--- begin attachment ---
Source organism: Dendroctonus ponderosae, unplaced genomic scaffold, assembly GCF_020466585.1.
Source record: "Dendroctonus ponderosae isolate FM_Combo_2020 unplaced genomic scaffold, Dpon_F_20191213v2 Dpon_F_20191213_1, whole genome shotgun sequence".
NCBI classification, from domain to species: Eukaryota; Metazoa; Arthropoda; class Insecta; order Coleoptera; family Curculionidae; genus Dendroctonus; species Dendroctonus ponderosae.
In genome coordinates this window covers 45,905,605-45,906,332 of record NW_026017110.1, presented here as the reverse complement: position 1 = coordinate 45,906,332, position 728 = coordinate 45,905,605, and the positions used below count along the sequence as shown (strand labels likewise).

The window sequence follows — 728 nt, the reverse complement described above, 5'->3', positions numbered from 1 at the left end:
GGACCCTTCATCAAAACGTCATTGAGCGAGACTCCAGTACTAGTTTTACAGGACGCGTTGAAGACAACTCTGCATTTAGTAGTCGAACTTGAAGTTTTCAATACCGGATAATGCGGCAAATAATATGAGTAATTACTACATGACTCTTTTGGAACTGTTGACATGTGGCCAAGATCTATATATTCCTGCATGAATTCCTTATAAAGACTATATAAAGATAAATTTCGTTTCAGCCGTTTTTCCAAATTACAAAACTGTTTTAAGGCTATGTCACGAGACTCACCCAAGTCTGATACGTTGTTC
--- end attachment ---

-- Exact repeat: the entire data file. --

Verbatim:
Source organism: Dendroctonus ponderosae, unplaced genomic scaffold, assembly GCF_020466585.1.
Source record: "Dendroctonus ponderosae isolate FM_Combo_2020 unplaced genomic scaffold, Dpon_F_20191213v2 Dpon_F_20191213_1, whole genome shotgun sequence".
NCBI classification, from domain to species: Eukaryota; Metazoa; Arthropoda; class Insecta; order Coleoptera; family Curculionidae; genus Dendroctonus; species Dendroctonus ponderosae.
In genome coordinates this window covers 45,905,605-45,906,332 of record NW_026017110.1, presented here as the reverse complement: position 1 = coordinate 45,906,332, position 728 = coordinate 45,905,605, and the positions used below count along the sequence as shown (strand labels likewise).

The window sequence follows — 728 nt, the reverse complement described above, 5'->3', positions numbered from 1 at the left end:
GGACCCTTCATCAAAACGTCATTGAGCGAGACTCCAGTACTAGTTTTACAGGACGCGTTGAAGACAACTCTGCATTTAGTAGTCGAACTTGAAGTTTTCAATACCGGATAATGCGGCAAATAATATGAGTAATTACTACATGACTCTTTTGGAACTGTTGACATGTGGCCAAGATCTATATATTCCTGCATGAATTCCTTATAAAGACTATATAAAGATAAATTTCGTTTCAGCCGTTTTTCCAAATTACAAAACTGTTTTAAGGCTATGTCACGAGACTCACCCAAGTCTGATACGTTGTTC